Tax in China: A Guide for Australian Businesses


Tapping into the Chinese market is a dream for many Australian businesses. After all, the value of consumer goods imported into China in 2014 was nearly AUD $2.5 trillion. One of the world’s largest countries, China also has one of the world’s fastest growing economies. By 2015, more than 490,000 foreign-invested enterprises were established in China. Is there a place for your business to fit into this lucrative market? 

As you weigh the pros and cons of expanding your business to China, it’s wise to consider how taxation will affect your operations. In this post, we’ll discuss some of the types of taxes that enterprises in China are responsible for.


Types of Taxes in China

Just like in Australia, China taxes businesses in several different ways. Here are the basics:

Value Added Tax

In China, Value Added Tax is a national tax levied on the sales of goods as well as imports, repairs, and maintenance services. VAT is also charged on leasing services, transfer of land use rights, transportation, postal services, basic telecommunications, construction, and the lease or sale of real property.

Consumption Tax

Luxury goods such as tobacco, wines, and cosmetics are subject to Consumption Tax, which can run as high as 45%.

Income Tax

In an effort to encourage the development of the high tech industry, China has a 15% income tax on high tech enterprises while general enterprises pay 25%. Income of foreign enterprises with an establishment in China runs between 10% and 20%.

Customs Duty

Import duties vary for different countries or regions. China offers preferential rates to imports coming from countries or regions with which they’ve signed reciprocal tariff clause agreements. Otherwise, imports are subject to the general rates.


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Regulations and Administration

China’s tax year is the calendar year, and filing and payment deadlines vary depending on the type of tax. For instance, Enterprise Income Tax is due within 15 days after the end of each quarter.

Tax policy and legislation are developed jointly by two entities: the Ministry of Finance and The State Administration of Taxation (SAT). Local state tax bureaus work with the SAT to collect taxes that create revenue for the central government.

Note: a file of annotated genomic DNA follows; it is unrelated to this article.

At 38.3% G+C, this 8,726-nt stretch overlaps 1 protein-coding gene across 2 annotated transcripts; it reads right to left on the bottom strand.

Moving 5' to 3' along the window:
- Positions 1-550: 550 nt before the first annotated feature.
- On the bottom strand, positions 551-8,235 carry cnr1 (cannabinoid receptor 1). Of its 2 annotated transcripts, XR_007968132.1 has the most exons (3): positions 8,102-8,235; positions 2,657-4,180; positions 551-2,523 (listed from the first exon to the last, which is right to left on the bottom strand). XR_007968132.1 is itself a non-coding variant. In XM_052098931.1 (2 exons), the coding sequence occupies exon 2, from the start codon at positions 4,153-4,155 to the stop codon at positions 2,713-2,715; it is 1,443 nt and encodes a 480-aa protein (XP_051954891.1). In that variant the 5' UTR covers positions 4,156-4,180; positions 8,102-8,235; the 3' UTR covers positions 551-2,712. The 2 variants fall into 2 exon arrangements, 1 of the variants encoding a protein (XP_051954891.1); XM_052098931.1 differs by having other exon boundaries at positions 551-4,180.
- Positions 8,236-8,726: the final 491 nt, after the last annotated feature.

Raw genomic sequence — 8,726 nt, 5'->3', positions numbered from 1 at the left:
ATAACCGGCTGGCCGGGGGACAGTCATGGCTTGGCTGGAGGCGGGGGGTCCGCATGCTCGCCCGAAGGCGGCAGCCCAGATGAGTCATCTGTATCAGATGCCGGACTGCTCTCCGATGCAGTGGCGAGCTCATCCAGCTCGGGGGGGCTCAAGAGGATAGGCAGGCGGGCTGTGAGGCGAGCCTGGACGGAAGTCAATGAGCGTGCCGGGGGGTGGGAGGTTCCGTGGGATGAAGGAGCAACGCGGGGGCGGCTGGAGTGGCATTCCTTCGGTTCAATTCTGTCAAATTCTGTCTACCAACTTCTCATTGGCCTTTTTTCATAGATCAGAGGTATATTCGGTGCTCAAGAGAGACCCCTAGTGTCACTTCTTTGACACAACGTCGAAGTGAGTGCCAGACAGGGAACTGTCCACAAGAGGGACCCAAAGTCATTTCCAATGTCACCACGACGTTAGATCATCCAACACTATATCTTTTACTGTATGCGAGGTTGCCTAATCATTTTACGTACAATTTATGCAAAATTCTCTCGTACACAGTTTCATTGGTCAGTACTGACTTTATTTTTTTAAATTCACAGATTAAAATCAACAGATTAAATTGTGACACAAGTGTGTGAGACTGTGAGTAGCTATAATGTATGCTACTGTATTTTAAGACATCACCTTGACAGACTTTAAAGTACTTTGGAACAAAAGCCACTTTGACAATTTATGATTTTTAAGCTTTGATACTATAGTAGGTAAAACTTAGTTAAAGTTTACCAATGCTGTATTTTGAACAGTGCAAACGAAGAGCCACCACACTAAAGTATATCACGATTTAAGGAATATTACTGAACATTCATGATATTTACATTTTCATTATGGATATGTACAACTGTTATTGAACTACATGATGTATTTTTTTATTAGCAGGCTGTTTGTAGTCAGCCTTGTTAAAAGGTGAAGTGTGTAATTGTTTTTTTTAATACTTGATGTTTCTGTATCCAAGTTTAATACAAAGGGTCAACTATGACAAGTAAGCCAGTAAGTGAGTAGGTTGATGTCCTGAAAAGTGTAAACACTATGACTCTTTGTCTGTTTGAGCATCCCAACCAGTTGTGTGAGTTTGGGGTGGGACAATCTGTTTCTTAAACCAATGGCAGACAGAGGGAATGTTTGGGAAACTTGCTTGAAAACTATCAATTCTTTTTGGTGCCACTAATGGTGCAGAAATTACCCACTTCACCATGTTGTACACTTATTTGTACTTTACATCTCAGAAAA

Other Business-Related Taxes

Be aware of the following business-related taxes as you make decisions about expansion into China.

Urban Land Use Tax

When businesses use state-owned land, they’re subject to the urban land use tax. This tax is calculated on a yearly basis, and the tax rate depends on the land’s location.

Real Estate Tax

Levied on an annual basis and payable in instalments, real estate taxes are determined by local tax authorities. If your company uses a building that it owns, it’s subject to a 1.2% tax on the original value of the real estate. If your business rents out a building, you’ll pay taxes on the rental income; this tax is usually about 12%.

Vehicle and Vessel Usage Tax

If your business will use vehicles and vessels in China, you’ll be assessed the vehicle and vessel usage tax on an annual basis. It will be paid along with the compulsory traffic accident liability insurance, which is required for all motor vehicles.

Stamp Duty

Leasing agreements, loan agreements, property insurance contracts, and warehousing and storage contracts are all subject to Stamp Duty in China. You’ll also have to pay Stamp Duty on written certificates of transfer of property rights, business account books and permits.

Resource Tax

In China, businesses or individuals who engage in the exploitation of mineral products or salt production are charged a Resource Tax. This tax is paid to the local authorities at the place of production or exploitation.

Staying on top of all of these taxes can be difficult if you’re also trying to run day-to-day operations at the same time. Turning your taxation over to business experts can allow you to focus on what you do best while making sure best practices are followed to the letter. For more information about taxation in China, or to learn about other issues affecting your organisation’s future, reach out to us at Altus Financial.

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Marc Walsh

As a Principal Client Adviser at Altus, I work with business owners of SME’s that have a business vision or a goal they want to achieve. Our clients often work with me to get the best approaches to structuring, cash flow, minimise the risks in their business whilst considering increasing their personal wealth. Let's Connect